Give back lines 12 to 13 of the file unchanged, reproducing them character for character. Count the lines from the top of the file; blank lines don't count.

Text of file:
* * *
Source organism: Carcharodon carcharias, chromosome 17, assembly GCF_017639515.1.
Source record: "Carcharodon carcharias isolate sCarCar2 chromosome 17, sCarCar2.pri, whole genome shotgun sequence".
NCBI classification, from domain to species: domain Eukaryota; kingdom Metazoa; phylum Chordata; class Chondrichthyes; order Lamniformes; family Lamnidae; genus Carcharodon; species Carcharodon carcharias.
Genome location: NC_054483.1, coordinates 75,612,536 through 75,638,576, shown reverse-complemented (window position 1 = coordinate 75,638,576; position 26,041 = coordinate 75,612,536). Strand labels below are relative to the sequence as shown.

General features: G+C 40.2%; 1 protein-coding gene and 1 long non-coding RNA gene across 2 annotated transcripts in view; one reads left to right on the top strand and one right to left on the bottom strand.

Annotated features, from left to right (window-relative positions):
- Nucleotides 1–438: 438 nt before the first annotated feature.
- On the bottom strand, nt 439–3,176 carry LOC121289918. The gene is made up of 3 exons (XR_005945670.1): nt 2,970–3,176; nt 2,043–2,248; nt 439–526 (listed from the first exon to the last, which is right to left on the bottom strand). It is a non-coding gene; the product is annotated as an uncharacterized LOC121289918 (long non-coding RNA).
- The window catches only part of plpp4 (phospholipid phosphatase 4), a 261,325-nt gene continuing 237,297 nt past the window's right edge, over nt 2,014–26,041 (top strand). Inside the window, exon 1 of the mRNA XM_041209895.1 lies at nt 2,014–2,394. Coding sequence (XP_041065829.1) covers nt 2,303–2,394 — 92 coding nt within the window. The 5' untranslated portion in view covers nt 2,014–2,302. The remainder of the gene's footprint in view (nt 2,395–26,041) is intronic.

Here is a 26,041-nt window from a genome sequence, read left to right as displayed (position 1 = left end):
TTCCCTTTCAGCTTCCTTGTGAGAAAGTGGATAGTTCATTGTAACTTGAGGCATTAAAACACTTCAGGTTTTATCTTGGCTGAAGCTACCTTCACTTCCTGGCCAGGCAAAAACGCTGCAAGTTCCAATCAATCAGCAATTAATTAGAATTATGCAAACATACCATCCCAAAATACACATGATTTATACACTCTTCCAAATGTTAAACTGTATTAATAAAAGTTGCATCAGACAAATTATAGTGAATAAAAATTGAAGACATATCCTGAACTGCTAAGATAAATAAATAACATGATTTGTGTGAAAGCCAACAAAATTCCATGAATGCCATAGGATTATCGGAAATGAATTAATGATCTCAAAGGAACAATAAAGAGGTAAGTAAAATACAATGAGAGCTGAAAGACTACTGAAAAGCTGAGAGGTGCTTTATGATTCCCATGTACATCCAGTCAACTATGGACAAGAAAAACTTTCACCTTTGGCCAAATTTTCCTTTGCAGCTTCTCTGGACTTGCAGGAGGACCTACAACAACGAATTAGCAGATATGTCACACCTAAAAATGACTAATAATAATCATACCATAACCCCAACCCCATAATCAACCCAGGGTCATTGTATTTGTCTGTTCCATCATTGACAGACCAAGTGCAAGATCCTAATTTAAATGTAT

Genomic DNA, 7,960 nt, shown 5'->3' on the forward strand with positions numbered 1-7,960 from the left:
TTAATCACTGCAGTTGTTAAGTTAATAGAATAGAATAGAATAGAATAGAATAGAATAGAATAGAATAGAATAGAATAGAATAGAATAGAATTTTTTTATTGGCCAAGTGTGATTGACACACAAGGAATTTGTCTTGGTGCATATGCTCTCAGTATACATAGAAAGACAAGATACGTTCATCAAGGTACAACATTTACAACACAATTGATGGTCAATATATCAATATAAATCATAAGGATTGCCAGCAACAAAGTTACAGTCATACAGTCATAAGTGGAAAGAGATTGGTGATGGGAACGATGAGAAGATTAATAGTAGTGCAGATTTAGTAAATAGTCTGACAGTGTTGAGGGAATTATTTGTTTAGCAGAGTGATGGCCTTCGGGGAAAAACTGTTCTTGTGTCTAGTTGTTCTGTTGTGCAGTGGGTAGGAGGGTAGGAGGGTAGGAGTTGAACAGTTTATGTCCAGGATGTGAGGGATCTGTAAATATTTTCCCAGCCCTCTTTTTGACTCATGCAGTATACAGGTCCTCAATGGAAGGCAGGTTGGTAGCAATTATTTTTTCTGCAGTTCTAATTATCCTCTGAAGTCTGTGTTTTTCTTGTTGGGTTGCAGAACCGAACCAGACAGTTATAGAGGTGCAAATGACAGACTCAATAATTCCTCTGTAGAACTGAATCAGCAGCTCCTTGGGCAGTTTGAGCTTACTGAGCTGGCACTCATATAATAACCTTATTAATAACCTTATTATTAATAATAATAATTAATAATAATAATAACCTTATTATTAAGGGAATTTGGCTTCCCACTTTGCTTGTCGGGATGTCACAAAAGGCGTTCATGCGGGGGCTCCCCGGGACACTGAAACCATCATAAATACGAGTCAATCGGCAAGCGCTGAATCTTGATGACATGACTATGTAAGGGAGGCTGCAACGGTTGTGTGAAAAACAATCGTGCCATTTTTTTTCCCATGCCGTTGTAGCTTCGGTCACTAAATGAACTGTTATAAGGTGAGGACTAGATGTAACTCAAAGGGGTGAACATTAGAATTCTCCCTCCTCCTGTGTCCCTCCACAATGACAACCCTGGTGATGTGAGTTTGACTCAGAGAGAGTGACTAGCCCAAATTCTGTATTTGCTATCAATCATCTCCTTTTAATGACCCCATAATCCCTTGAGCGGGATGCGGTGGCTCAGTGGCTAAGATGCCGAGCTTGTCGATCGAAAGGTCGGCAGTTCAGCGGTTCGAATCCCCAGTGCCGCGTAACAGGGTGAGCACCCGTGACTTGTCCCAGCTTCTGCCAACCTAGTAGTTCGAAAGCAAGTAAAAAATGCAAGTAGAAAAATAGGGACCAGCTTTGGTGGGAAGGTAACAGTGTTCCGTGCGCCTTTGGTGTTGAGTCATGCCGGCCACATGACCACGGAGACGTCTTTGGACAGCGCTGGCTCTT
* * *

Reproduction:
Genomic DNA, 7,960 nt, shown 5'->3' on the forward strand with positions numbered 1-7,960 from the left:
TTAATCACTGCAGTTGTTAAGTTAATAGAATAGAATAGAATAGAATAGAATAGAATAGAATAGAATAGAATAGAATAGAATAGAATAGAATTTTTTTATTGGCCAAGTGTGATTGACACACAAGGAATTTGTCTTGGTGCATATGCTCTCAGTATACATAGAAAGACAAGATACGTTCATCAAGGTACAACATTTACAACACAATTGATGGTCAATATATCAATATAAATCATAAGGATTGCCAGCAACAAAGTTACAGTCATACAGTCATAAGTGGAAAGAGATTGGTGATGGGAACGATGAGAAGATTAATAGTAGTGCAGATTTAGTAAATAGTCTGACAGTGTTGAGGGAATTATTTGTTTAGCAGAGTGATGGCCTTCGGGGAAAAACTGTTCTTGTGTCTAGTTGTTCTGTTGTGCAGTGGGTAGGAGGGTAGGAGGGTAGGAGTTGAACAGTTTATGTCCAGGATGTGAGGGATCTGTAAATATTTTCCCAGCCCTCTTTTTGACTCATGCAGTATACAGGTCCTCAATGGAAGGCAGGTTGGTAGCAATTATTTTTTCTGCAGTTCTAATTATCCTCTGAAGTCTGTGTTTTTCTTGTTGGGTTGCAGAACCGAACCAGACAGTTATAGAGGTGCAAATGACAGACTCAATAATTCCTCTGTAGAACTGAATCAGCAGCTCCTTGGGCAGTTTGAGCTTACTGAGCTGGCACTCATATAATAACCTTATTAATAACCTTATTATTAATAATAATAATTAATAATAATAATAACCTTATTATTAAGGGAATTTGGCTTCCCACTTTGCTTGTCGGGATGTCACAAAAGGCGTTCATGCGGGGGCTCCCCGGGACACTGAAACCATCATAAATACGAGTCAATCGGCAAGCGCTGAATCTTGATGACATGACTATGTAAGGGAGGCTGCAACGGTTGTGTGAAAAACAATCGTGCCATTTTTTTTCCCATGCCGTTGTAGCTTCGGTCACTAAATGAACTGTTATAAGGTGAGGACTAGATGTAACTCAAAGGGGTGAACATTAGAATTCTCCCTCCTCCTGTGTCCCTCCACAATGACAACCCTGGTGATGTGAGTTTGACTCAGAGAGAGTGACTAGCCCAAATTCTGTATTTGCTATCAATCATCTCCTTTTAATGACCCCATAATCCCTTGAGCGGGATGCGGTGGCTCAGTGGCTAAGATGCCGAGCTTGTCGATCGAAAGGTCGGCAGTTCAGCGGTTCGAATCCCCAGTGCCGCGTAACAGGGTGAGCACCCGTGACTTGTCCCAGCTTCTGCCAACCTAGTAGTTCGAAAGCAAGTAAAAAATGCAAGTAGAAAAATAGGGACCAGCTTTGGTGGGAAGGTAACAGTGTTCCGTGCGCCTTTGGTGTTGAGTCATGCCGGCCACATGACCACGGAGACGTCTTTGGACAGCGCTGGCTCTT